Video:”Nice Guy” Child Sex Abusers – by Retired Prosecutor/F.B.I. Criminal Profiler Jim Clemente on Media Mayhem with Allison Hope Weiner

At my former church Grace Bible Fellowship of Silicon Valley the pastors/elders defended child pornography and said there was “nothing wrong with it” in  a meeting with me and they defended child sex abusers. The GBF pastors/elders invited a Megan’s List sex offender/child pornographer to volunteer at the 5-day basketball camp for children and told no one! The GBF pastors/elders advertise the basketball camp at church and in local newspapers. Trusting parents turned over the children to GBF and weren’t told that a Megan’s List sex offender could show up at any time because the GBFSV ‘pastors/elders’ said he was ‘harmless’!  There is something seriously wrong with Grace Bible Fellowship of Silicon Valley’s pastors/elders and culture. The California Attorney General’s Office called the GBFSV pastors/elders’ (Cliff McManis, Bob Douglas, Sam Kim and Tim Wong) story to me that a Megan’s List sex offender/child pornographer was “coming off Megan’s List” because “he said so” a story that was “all lies” and “total lies”. 

A good, short video by retired prosecutor/F.B.I. criminal profiler Jim Clemente, who works on the show “Criminal Minds”, about how child sexual predators work. –  by Velour

Thought after SLO — The View from the Other Side – by SarahsMom

Three years ago I made my first trip to SLO. During this trip I threw up my final Hail Mary to save my marriage…I just had to be positive, but different from the positive I’d been the previous 20 years. Yeah, that was it. So I bought my domain name and tried really hard to […]

via Thought after SLO — The View from the Other Side

Depression is Not a Culture War Battle — Warren Throckmorton

One does not need to be a Christian to oppose suicide. People of all religions and none view suicide as a tragedy.

via Depression is Not a Culture War Battle — Warren Throckmorton

A more beautiful picture than male headship and female submission — Marg Mowczko

Here in Australia we’ve been discussing the connection between “male headship” and domestic violence. This discussion has been spearheaded by journalist Julia Baird. There have been articles and blog posts on websites, plus reports, panel discussions and interviews on television. My favourite part of this discussion so far has been last night’s episode on ABC’s…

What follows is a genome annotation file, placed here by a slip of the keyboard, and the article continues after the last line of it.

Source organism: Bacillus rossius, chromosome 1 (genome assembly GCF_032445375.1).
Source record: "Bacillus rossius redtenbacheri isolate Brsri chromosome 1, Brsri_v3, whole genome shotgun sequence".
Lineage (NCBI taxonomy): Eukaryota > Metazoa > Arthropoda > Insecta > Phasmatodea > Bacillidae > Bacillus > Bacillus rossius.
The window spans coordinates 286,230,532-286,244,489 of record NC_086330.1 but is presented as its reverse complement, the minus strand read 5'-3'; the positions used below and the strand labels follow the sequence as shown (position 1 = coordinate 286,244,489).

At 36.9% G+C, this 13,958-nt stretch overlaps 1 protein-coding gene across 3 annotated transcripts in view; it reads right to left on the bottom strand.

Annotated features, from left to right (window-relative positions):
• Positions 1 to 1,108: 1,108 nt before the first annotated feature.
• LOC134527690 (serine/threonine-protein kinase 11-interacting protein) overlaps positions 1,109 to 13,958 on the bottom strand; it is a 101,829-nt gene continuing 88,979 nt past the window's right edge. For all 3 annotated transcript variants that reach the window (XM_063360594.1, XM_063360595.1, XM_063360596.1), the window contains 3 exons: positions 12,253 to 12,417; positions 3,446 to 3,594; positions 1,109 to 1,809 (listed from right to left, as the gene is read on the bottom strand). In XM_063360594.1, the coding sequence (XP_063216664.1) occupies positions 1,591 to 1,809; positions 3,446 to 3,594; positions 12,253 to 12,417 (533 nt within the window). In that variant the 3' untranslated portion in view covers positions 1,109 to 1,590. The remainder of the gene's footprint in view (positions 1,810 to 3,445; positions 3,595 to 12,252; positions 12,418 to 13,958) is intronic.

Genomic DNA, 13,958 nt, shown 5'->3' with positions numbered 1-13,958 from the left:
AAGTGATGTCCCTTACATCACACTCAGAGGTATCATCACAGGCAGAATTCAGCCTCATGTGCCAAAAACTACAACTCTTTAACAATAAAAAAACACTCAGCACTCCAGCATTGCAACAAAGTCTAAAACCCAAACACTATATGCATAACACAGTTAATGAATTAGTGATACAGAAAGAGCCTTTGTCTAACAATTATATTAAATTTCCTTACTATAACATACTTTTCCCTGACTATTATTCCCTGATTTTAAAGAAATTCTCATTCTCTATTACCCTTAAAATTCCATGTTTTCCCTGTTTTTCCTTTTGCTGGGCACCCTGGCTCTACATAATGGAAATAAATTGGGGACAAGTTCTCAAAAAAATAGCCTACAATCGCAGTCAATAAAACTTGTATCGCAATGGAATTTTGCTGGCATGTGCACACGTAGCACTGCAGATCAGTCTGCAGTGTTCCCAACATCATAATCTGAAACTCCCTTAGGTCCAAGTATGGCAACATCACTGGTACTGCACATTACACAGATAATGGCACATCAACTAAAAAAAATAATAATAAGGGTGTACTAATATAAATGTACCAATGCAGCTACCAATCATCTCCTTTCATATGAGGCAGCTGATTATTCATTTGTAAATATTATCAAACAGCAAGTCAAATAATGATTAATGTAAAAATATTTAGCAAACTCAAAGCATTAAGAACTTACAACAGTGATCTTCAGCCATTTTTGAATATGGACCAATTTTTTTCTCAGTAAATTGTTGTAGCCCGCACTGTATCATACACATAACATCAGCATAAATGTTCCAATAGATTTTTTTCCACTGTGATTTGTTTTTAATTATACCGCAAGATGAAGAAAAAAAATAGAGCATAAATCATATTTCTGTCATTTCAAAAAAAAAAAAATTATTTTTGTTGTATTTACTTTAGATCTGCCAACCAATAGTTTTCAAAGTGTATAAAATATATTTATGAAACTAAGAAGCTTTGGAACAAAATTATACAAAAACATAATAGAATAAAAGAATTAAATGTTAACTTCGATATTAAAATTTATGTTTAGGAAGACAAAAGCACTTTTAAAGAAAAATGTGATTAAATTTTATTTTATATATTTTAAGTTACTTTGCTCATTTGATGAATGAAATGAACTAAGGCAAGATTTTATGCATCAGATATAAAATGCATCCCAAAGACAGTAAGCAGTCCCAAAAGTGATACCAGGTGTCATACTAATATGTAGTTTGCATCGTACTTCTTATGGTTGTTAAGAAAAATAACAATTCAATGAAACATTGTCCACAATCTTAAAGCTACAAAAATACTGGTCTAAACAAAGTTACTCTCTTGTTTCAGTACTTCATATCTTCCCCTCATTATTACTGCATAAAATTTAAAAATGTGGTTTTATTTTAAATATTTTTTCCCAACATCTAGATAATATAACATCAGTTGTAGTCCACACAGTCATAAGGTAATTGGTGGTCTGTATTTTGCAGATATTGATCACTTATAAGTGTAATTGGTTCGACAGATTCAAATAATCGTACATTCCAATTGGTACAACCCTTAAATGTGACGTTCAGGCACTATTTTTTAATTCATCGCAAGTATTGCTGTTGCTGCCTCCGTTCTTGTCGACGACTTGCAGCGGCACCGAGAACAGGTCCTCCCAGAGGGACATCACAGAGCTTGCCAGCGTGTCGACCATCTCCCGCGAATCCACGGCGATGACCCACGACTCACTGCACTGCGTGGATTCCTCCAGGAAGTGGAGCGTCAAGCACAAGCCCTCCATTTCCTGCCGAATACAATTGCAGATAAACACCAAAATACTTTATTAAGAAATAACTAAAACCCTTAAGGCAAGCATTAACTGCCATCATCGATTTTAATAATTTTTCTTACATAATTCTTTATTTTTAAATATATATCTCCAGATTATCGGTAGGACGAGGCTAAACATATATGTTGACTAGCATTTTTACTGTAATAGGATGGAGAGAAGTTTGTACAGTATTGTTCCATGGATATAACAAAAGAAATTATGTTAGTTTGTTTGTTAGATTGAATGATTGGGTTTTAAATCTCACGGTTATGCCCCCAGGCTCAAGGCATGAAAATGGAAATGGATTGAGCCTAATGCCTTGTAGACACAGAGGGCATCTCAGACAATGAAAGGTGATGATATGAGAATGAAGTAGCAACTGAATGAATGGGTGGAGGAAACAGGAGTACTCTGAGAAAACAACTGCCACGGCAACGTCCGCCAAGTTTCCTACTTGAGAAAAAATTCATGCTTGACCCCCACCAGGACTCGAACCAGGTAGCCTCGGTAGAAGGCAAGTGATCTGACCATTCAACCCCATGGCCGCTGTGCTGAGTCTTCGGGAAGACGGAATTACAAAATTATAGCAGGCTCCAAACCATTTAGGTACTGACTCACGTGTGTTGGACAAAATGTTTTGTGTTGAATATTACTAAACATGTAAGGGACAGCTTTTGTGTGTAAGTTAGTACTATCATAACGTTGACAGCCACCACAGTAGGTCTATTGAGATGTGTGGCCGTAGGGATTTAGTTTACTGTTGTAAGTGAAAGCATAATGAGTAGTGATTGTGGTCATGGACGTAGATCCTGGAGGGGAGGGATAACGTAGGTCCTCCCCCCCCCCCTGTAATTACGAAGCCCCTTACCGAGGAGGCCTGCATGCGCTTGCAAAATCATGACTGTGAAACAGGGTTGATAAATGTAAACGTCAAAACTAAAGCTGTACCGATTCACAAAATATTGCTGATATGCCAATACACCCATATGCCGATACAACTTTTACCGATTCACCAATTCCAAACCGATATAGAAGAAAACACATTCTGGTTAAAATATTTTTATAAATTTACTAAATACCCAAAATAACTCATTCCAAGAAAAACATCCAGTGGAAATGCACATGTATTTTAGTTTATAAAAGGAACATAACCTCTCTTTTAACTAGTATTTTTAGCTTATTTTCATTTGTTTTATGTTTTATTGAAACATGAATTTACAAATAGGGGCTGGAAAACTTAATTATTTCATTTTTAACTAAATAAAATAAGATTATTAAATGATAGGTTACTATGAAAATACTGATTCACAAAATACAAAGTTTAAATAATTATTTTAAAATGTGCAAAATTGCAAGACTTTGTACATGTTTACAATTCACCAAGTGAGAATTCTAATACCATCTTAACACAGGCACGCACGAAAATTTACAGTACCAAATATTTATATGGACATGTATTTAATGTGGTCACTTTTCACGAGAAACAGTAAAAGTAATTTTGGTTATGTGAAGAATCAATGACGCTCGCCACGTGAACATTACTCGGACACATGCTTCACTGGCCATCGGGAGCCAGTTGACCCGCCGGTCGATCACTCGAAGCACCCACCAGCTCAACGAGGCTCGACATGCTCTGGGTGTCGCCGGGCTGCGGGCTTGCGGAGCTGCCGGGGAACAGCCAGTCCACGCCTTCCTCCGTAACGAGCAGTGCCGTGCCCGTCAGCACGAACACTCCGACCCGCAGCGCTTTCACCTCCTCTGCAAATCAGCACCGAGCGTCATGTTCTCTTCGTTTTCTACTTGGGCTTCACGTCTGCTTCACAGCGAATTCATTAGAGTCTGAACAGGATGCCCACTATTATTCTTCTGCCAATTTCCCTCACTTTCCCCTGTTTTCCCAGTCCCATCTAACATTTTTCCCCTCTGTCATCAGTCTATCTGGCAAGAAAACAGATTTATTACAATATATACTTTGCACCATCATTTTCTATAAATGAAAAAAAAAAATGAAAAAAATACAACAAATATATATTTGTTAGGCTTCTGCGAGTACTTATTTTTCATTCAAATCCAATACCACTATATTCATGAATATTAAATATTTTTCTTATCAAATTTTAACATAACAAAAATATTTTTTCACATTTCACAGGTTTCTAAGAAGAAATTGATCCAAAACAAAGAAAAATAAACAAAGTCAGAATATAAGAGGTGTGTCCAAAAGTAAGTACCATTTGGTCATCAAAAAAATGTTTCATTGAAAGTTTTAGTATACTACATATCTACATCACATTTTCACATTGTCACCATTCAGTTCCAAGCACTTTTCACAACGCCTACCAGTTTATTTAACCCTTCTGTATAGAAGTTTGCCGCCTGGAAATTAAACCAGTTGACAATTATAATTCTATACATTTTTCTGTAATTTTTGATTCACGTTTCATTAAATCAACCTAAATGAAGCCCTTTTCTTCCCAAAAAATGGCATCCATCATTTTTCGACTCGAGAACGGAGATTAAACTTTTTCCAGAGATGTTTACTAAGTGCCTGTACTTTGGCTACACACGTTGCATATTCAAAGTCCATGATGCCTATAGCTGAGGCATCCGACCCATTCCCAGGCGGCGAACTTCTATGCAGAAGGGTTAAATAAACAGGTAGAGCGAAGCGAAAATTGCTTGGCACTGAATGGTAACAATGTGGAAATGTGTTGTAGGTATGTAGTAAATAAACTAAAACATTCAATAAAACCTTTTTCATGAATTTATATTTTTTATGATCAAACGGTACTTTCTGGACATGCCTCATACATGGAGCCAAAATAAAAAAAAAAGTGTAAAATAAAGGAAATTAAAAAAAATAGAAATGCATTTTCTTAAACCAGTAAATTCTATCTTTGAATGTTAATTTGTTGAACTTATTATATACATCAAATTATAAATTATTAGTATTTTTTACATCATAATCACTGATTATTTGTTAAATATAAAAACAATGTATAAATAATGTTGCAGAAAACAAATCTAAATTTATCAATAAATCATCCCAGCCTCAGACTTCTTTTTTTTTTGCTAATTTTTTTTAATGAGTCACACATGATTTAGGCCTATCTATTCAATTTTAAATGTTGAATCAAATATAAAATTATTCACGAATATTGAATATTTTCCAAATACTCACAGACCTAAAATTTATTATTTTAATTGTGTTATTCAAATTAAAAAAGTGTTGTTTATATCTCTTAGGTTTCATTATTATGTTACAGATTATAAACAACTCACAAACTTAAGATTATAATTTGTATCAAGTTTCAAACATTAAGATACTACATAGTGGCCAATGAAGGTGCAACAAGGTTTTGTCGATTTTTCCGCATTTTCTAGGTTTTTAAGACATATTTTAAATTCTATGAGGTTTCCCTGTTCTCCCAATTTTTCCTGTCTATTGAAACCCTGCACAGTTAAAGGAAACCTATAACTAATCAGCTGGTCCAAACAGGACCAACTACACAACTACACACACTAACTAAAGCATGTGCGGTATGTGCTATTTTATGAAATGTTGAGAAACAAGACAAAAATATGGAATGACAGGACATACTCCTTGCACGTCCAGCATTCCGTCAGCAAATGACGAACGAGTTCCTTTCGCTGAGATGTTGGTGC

via A more beautiful picture than male headship and female submission — Marg Mowczko

The true me — Life Inspired Thoughts by Amy

Something about this saying, which I saw Facebook, really spoke to me… After my ex walked out eight years ago I started finding myself. And no, I don’t mean in some weird spiritual sense where I traveled the world trying to figure out who I am…makes me think of the movie, Eat, Pray, Love with […]

via The true me — Life Inspired Thoughts

A Senior Devil, Mere Faith, and Beginning My Life in Christ — Tim’s Blog – Just One Train Wreck After Another by Tim Fall

[This first appeared two years ago as a guest post I wrote for Jennifer Neyhart’s blog.] Is it cliché to say that C.S. Lewis had a formative influence on my understanding of what it means to belong to Jesus? Not that it matters if it is cliché. It’s true. An Atheist Reads a Devil’s Letters The […]

via A Senior Devil, Mere Faith, and Beginning My Life in Christ — Tim’s Blog – Just One Train Wreck After Another

Matt Bays, former pastor on recovery from addictions in the Christian church. Author of Finding God in the Ruins. Bonus Video: U.S. Surgeon General on Addictions.

There is a public health epidemic in the United States of alcoholism and drug addiction, including in the Christian church among clergy and the people in the pews. There has been a significant increase in women alcoholics, including among older Christian women in Christian churches.  Many of our churches and Christians still lack the knowledge to discuss this epidemic and to offer proper support.


“According to the U.S. Surgeon General,  Nearly 21 million Americans – more than the number of people who have all cancers combined – suffer from substance use disorders.

‘Alcohol and drug addiction take an enormous toll on individuals, families, and communities,” said U.S. Surgeon General Dr. Vivek Murthy. ‘Most Americans know someone who has been touched by an alcohol or a drug use disorder. Yet 90 percent of people with a substance use disorder are not getting treatment. That has to change.’

U.S. Surgeon General’s first-ever report on addiction in the United States:

Former pastor Matt Bays, a recovering alcoholic, has powerful words about this secret that is rarely talked about in our churches. Help is needed for those addicted and their families.